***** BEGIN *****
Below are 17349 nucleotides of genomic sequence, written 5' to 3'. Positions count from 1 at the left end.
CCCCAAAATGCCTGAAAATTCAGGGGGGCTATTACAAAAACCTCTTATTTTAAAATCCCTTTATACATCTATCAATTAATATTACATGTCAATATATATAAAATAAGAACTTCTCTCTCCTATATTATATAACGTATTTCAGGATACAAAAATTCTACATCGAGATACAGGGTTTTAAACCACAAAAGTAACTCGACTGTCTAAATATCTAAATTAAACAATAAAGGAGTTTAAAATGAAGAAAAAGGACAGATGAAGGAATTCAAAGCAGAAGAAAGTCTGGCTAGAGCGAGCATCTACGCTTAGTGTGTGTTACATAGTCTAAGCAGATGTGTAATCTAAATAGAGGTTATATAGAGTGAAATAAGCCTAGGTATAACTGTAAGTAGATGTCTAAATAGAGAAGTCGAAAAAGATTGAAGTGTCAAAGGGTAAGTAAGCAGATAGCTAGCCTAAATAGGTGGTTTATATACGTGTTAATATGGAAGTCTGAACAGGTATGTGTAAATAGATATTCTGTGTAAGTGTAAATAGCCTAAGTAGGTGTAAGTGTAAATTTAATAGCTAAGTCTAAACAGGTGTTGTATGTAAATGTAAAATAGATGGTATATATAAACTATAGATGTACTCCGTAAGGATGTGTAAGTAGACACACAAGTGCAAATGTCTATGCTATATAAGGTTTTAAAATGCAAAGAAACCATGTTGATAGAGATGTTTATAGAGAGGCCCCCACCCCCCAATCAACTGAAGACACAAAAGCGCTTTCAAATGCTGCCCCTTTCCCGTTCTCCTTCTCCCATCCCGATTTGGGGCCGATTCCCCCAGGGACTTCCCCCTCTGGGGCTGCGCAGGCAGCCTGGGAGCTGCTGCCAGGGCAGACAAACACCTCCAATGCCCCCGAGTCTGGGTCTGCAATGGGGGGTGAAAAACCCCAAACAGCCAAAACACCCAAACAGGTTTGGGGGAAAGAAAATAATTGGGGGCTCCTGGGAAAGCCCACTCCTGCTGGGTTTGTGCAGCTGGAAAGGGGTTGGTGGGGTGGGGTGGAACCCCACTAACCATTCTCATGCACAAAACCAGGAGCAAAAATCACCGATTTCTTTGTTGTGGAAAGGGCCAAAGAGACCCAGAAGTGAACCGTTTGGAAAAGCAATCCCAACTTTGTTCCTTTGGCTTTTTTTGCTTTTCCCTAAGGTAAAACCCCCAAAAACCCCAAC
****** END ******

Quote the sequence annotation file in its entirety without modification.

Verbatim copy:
Below are 17349 nucleotides of genomic sequence, written 5' to 3'. Positions count from 1 at the left end.
CCCCAAAATGCCTGAAAATTCAGGGGGGCTATTACAAAAACCTCTTATTTTAAAATCCCTTTATACATCTATCAATTAATATTACATGTCAATATATATAAAATAAGAACTTCTCTCTCCTATATTATATAACGTATTTCAGGATACAAAAATTCTACATCGAGATACAGGGTTTTAAACCACAAAAGTAACTCGACTGTCTAAATATCTAAATTAAACAATAAAGGAGTTTAAAATGAAGAAAAAGGACAGATGAAGGAATTCAAAGCAGAAGAAAGTCTGGCTAGAGCGAGCATCTACGCTTAGTGTGTGTTACATAGTCTAAGCAGATGTGTAATCTAAATAGAGGTTATATAGAGTGAAATAAGCCTAGGTATAACTGTAAGTAGATGTCTAAATAGAGAAGTCGAAAAAGATTGAAGTGTCAAAGGGTAAGTAAGCAGATAGCTAGCCTAAATAGGTGGTTTATATACGTGTTAATATGGAAGTCTGAACAGGTATGTGTAAATAGATATTCTGTGTAAGTGTAAATAGCCTAAGTAGGTGTAAGTGTAAATTTAATAGCTAAGTCTAAACAGGTGTTGTATGTAAATGTAAAATAGATGGTATATATAAACTATAGATGTACTCCGTAAGGATGTGTAAGTAGACACACAAGTGCAAATGTCTATGCTATATAAGGTTTTAAAATGCAAAGAAACCATGTTGATAGAGATGTTTATAGAGAGGCCCCCACCCCCCAATCAACTGAAGACACAAAAGCGCTTTCAAATGCTGCCCCTTTCCCGTTCTCCTTCTCCCATCCCGATTTGGGGCCGATTCCCCCAGGGACTTCCCCCTCTGGGGCTGCGCAGGCAGCCTGGGAGCTGCTGCCAGGGCAGACAAACACCTCCAATGCCCCCGAGTCTGGGTCTGCAATGGGGGGTGAAAAACCCCAAACAGCCAAAACACCCAAACAGGTTTGGGGGAAAGAAAATAATTGGGGGCTCCTGGGAAAGCCCACTCCTGCTGGGTTTGTGCAGCTGGAAAGGGGTTGGTGGGGTGGGGTGGAACCCCACTAACCATTCTCATGCACAAAACCAGGAGCAAAAATCACCGATTTCTTTGTTGTGGAAAGGGCCAAAGAGACCCAGAAGTGAACCGTTTGGAAAAGCAATCCCAACTTTGTTCCTTTGGCTTTTTTTGCTTTTCCCTAAGGTAAAACCCCCAAAAACCCCAAC